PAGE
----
On paper, and in general, “Lou Reed’s Berlin” is a can’t-miss. If you’re a fan of Lou Reed’s music, particularly “Berlin,” you’re going to see this film and, as said music is performed competently, you’re likely not going to have many complaints.
“Lou Reed’s Berlin” is just that: Lou Reed performing, on stage, his album “Berlin.” Dubbed by many as one of most depressing albums of all time (and in my book, the clear winner of said “honor”), “Berlin” is definitely an audio experience that deserves the “from beginning to end” concert performance (because, out of context, while certain songs are catchy… well, they are works of art because of the context, simply). And for those that were unable to catch Reed when he was performing the album over five nights at St. Ann’s Warehouse in Brooklyn, New York in 2006, this is the only way you may ever experience the live effect.
And it is a live experience that is… cheerful. Well, maybe not cheerful, but definitely more upbeat and toe-tapping on stage than it is when you’re hunkered down in your apartment listening through the headphones while crying into a pint of Ben and Jerry’s. The music, with full live orchestration and chorus, is reborn in this film, and if you were on the fence (though I doubt any Lou Reed fans were on the fence) then you need to see the film, specifically in a theater, for the full audio revelation.
Visually, the film is a mess, however. Whether it be the annoyingly on-the-nose soap opera-style music video sequences, or the inability of any shot to stay in focus for longer than, say, 5 seconds, while the music is enough to keep you in the theater, the visuals are enough to make you sick while you’re there. Again, however, the music takes great advantage of that surround sound theatrical element, and as such deserves to be experienced in that arena, but I am warning you that the film looks like a piece of s**t.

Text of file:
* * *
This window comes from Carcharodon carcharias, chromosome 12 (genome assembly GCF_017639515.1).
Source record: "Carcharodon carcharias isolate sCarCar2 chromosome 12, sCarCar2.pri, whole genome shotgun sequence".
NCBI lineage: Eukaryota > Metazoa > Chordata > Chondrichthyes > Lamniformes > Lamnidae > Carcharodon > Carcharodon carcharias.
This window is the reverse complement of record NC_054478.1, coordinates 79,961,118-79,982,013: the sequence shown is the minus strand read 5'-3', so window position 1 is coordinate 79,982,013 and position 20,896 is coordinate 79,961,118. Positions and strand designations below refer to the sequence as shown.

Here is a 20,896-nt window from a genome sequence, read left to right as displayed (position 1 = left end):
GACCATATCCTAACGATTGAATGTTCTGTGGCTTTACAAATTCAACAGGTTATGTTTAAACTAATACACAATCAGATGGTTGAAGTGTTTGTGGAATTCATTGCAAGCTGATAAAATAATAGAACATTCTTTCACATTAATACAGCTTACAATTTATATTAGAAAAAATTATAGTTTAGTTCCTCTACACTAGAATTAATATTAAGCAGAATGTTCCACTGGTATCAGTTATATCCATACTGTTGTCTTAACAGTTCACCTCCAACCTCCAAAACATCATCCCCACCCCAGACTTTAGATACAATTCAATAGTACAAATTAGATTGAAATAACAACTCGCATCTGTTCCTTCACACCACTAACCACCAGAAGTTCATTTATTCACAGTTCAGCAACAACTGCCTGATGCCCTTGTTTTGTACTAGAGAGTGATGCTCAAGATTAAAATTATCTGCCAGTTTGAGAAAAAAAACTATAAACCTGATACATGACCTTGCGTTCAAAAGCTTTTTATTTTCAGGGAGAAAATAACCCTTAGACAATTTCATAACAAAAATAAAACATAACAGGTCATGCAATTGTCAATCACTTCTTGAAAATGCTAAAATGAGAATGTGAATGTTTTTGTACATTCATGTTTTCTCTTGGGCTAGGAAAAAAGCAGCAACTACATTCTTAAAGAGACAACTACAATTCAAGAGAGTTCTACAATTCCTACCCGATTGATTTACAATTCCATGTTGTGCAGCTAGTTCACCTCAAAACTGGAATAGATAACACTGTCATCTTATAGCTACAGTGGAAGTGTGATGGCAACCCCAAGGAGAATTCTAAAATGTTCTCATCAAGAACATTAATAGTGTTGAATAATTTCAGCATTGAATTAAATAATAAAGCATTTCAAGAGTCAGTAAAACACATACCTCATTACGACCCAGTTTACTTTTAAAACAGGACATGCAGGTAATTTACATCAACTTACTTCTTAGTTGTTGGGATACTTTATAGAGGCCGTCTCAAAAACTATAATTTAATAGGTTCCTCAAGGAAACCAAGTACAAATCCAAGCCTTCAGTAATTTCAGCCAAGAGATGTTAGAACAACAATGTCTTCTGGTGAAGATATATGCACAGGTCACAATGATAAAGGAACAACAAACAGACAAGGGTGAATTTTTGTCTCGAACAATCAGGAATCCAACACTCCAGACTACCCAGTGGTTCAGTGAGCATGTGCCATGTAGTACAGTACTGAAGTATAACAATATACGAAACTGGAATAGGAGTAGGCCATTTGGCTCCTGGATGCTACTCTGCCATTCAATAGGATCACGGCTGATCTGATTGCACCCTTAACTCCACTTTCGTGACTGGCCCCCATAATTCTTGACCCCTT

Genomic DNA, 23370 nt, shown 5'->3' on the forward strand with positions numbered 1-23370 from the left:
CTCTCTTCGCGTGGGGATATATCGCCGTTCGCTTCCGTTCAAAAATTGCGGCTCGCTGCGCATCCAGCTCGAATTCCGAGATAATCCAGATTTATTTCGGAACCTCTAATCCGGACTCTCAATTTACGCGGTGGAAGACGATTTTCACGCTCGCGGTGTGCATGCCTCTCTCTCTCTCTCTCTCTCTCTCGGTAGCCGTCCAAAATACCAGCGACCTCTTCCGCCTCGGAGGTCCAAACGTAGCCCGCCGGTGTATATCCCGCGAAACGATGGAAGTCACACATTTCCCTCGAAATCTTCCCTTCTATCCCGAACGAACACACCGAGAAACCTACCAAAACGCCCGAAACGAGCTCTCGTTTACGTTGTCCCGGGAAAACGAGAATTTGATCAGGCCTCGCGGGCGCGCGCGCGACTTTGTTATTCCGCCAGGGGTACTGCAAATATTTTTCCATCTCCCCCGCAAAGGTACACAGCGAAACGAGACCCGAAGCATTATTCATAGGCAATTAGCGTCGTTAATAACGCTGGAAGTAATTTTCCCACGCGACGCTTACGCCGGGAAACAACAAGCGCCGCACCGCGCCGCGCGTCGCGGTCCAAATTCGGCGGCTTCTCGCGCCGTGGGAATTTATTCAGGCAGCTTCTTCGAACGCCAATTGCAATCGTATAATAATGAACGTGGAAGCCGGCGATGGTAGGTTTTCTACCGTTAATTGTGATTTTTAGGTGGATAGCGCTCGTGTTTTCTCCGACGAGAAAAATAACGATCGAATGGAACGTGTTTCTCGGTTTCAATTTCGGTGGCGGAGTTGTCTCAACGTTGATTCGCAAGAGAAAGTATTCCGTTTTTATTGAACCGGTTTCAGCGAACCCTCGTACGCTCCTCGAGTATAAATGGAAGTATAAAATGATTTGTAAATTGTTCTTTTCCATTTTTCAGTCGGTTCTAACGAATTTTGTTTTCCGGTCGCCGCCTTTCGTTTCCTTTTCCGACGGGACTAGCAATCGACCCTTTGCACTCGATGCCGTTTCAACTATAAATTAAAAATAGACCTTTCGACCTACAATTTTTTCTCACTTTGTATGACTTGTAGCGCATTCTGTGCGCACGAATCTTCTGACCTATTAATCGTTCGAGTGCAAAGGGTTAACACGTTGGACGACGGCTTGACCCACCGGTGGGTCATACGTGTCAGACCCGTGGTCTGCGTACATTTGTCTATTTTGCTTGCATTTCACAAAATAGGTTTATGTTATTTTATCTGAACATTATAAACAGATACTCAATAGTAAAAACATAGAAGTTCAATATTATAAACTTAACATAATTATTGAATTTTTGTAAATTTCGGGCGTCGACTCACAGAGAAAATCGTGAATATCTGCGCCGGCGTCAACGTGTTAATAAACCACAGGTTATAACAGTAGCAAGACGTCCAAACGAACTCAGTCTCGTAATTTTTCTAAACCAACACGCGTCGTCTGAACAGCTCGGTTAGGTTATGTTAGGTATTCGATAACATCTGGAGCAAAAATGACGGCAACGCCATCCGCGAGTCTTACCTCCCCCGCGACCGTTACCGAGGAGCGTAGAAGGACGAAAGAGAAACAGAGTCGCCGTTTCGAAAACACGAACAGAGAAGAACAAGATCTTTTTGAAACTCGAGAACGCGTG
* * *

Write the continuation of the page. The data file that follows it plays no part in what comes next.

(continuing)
Which is upsetting, because we all know that was an aesthetic choice on director Julian Schnabel’s part, lest we are to believe that accomplished cinematographer Ellen Kuras just so happened to forget how to shoot. I understand that it’s a hard task to take, putting something visual in with Reed’s musical brilliance and maybe that’s why things are so ugly and muddy; there’s nothing one can do, so why do much of anything. At the same time, if that’s the way to go, I just wish that Schnabel would’ve shot the shows straight-up for what they were instead of going all blurry-distractions on us.
Again, if you love Lou Reed or even like Lou Reed a little, musically this film is worth your time and, unless you’ve got an amazing audio system at home, it should be experienced in a theatrical setting. Just keep your eyes shut (Marian!) and you’ll be ok.